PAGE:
TechDead can dance: Remarkable findings of body movements persisting 17 months after death

Dead can dance: Remarkable findings of body movements persisting 17 months after death

The human body moves even a year after death.
The human body moves even a year after death.
Images source: © Unsplash
4:58 AM EST, December 25, 2023

AFTER is a distinguished institution dedicated to forensic taphonomy. It focuses on the study of human remains, aiming to understand the challenges associated with the physical, chemical, and biological decomposition processes of human bodies. The bodies that arrive at this institution are from "donors" who, during their lifetime, consented to the utilization of their bodies for scientific research post-mortem.

What occurs in the human body after death?

In her research, Wilson utilized time-lapse cameras to capture the decomposition of a donor's body, taking shots at 30-minute intervals for a span of 17 months. Wilson's study revealed unexpected findings; the decomposing body performed assorted movements, including arm motions, attributed to the shrinking of ligaments as they dried. However, what astounded researchers was not the dead body's movement but the observation that these movements could persist even 17 months after death.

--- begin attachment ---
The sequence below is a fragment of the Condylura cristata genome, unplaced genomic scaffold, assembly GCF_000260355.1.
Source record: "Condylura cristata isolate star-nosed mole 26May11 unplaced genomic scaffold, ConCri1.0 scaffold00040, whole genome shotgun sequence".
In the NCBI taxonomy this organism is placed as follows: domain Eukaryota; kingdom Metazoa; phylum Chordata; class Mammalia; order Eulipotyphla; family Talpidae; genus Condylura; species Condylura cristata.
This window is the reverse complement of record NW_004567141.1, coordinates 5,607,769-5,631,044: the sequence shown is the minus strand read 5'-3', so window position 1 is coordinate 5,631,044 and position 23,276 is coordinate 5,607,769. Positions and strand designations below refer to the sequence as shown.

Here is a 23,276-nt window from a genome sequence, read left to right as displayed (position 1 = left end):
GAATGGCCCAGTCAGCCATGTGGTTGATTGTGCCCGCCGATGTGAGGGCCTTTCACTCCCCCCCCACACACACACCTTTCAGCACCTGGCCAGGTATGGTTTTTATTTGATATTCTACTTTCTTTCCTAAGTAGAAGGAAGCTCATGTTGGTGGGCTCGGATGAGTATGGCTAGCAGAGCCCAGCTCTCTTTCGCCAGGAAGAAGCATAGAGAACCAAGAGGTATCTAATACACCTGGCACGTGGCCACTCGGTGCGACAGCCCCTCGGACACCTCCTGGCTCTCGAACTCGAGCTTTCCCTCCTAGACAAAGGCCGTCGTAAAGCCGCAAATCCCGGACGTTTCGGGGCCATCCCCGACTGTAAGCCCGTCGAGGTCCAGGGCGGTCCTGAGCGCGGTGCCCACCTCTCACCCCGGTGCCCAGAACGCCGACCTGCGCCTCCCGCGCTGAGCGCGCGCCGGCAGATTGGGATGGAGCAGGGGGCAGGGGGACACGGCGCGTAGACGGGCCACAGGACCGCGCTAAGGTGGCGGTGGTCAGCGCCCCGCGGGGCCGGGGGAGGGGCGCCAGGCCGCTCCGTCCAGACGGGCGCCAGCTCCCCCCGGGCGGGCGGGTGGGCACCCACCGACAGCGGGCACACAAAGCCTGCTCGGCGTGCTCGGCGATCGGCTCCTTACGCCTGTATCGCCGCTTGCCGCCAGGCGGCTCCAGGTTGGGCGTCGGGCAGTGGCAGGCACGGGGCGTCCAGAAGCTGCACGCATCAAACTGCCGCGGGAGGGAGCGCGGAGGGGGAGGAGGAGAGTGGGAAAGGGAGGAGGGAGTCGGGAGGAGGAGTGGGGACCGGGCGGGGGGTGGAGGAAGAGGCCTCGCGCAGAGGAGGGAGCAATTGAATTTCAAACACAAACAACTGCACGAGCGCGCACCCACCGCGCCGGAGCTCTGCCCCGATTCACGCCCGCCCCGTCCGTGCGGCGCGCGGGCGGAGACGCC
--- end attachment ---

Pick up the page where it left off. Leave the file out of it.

Scientists have long theorized that bodies move post-mortem, attributing the movement to scavenging insects' activity and gas accumulation within the body. Yet, Wilson’s research has illuminated these notions in a fresh light, notably being the first instance where bodies have been documented with time-lapse cameras at 30-minute intervals.

The outcomes of these studies may have considerable implications for future forensic investigations. In an interview with abc.net.au, Wilson emphasized, "it's significant for victims and their families, and in many instances, it allows the victim to narrate their final story". Knowing about corpse movements can significantly aid in accurately determining the place, time, and cause of death. Until these studies, the prevalent assumption was that the position in which a body was found was the position at the moment of death, barring any evidence that the body was moved posthumously by other humans or animals.

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